Too Much of a Good Thing The Curse of Natural Resources

Many countries with enormous reserves of oil, gas or precious metals, are plagued with disproportionate poverty, corruption and mismanagement. Would the people in Nigeria, Congo or Russia be better off without their natural gifts?

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A Nigerian schoolboy walks past the logo of Dutch oil giant Shell.

A Nigerian schoolboy walks past the logo of Dutch oil giant Shell.

A thick sludge laps against the coconut palms, black and foul-smelling. The banana plants are blackened with oil as well; they point leaflessly at the sky as if a fire had raged here. Located about two hours southeast of Nigeria's oil capital, Port Harcourt, the town of Kpor looks like a battlefield.

Farmers used to plant corn, kasava or yams here. But ever since drillhole 18 at the nearby Bomu oil field started leaking, the mangrove swamps in this Ogoni territory have been flooded with oil for entire kilometers. "We kept calling the government, but no one came," complains Lekagah N. Lekagah, the village elder. Now nothing will grow here again. The land is dead -- and yet it remains extraordinarily valuable and continues to be fiercely contested.

Nigeria is one of the global oil business's greatest hopes. Oil fields as large as the ones being found here are to be discovered in few other places in the world, and corporations want to double oil extraction here within the next 10 years. Nature has blessed this country and it could be extremely wealthy. Instead, it's being ruined.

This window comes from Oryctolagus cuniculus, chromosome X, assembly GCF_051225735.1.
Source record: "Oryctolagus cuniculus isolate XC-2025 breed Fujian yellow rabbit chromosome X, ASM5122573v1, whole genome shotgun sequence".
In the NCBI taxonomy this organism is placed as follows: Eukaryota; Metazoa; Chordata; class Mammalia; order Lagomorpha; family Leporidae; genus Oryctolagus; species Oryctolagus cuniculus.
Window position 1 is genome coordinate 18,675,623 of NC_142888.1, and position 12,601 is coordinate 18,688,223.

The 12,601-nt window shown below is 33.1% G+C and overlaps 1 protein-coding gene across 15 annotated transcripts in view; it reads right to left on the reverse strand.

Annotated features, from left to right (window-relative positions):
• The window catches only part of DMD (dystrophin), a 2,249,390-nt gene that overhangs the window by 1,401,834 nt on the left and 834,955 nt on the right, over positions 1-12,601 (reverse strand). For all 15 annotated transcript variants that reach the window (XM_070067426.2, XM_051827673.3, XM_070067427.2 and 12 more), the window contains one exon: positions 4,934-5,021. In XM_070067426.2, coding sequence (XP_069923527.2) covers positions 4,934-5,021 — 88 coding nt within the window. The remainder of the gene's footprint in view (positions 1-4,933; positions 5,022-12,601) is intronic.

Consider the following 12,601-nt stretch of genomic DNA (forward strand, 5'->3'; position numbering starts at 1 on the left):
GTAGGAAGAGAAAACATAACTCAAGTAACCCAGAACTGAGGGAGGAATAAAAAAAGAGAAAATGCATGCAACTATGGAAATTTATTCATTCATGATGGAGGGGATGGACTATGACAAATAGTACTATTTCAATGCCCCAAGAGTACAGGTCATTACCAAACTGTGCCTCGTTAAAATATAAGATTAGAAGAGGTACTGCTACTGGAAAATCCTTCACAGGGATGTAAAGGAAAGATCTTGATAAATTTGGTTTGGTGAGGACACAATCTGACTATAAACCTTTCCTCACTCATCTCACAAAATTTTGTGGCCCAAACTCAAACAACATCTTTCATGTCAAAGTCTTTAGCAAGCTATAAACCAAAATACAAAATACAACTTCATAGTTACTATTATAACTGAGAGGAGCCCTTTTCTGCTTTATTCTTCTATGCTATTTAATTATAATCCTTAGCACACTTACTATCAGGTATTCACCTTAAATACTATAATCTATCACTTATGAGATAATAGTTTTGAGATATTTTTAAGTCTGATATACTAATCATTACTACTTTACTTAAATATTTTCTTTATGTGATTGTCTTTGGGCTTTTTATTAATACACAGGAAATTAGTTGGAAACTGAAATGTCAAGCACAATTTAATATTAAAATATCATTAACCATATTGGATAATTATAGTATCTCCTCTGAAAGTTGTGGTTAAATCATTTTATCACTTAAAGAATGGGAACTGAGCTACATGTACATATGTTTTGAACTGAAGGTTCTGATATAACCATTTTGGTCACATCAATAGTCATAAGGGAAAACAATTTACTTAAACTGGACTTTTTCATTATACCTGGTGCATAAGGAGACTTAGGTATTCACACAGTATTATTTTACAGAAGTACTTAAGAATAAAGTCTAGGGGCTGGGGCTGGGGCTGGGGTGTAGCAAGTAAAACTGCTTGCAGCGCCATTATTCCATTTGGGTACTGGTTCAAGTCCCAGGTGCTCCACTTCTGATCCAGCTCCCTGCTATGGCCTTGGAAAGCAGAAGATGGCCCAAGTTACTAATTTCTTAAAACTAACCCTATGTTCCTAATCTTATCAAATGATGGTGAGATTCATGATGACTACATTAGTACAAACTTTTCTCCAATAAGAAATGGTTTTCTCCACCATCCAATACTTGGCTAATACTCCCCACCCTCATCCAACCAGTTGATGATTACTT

In Nigeria today, more than 130 armed militias fight for influence. The country is divided, and its people are worn out by ongoing conflict. The situation here is so chaotic that Nigeria, which is the world's sixth-largest oil exporter, has to import fuel. The country doesn't have enough functioning refineries to process oil for its own people.

But there is method to these paradoxes, and it can often be observed in those areas where oil and natural gas, metals such as gold, silver and copper, and precious stones such as diamonds, rubies and saphires are extracted. It is precisely in the countries that dispose of the largest resources that poverty and misery reign as war and violence run rampant. The economies of these countries have missed the chance to participate in the information society.

Significant worldwide deposits of natural resources

Significant worldwide deposits of natural resources

Years ago, American economists Jeffrey Sachs and Andrew Warner closely examined this state of affairs and discovered a significant fact: States rich in resources usually have considerably lower economic growth than states where natural resources play a less important role.

Nigeria is a striking example. Twenty five years ago, when the country was still an important exporter of agricultural products, annual per capita income was $913. Now the 135 million people of Nigeria earn only $645 on average. They often live without electricity, without running water, without a developed road system -- even though revenues from oil have doubled during the same time period.

Venezuela is another example. The country used to be an internationally respected Latin American democracy -- at least until the oil boom began in the 1970s. The minister responsible at the time, Juan Pablo Pérez Alfonso, was sensitive to the dangers ahead -- he called oil the "excrement of the devil." And he turned out to be correct: In Venezuela, per capita income is barely higher today than it was 25 years ago.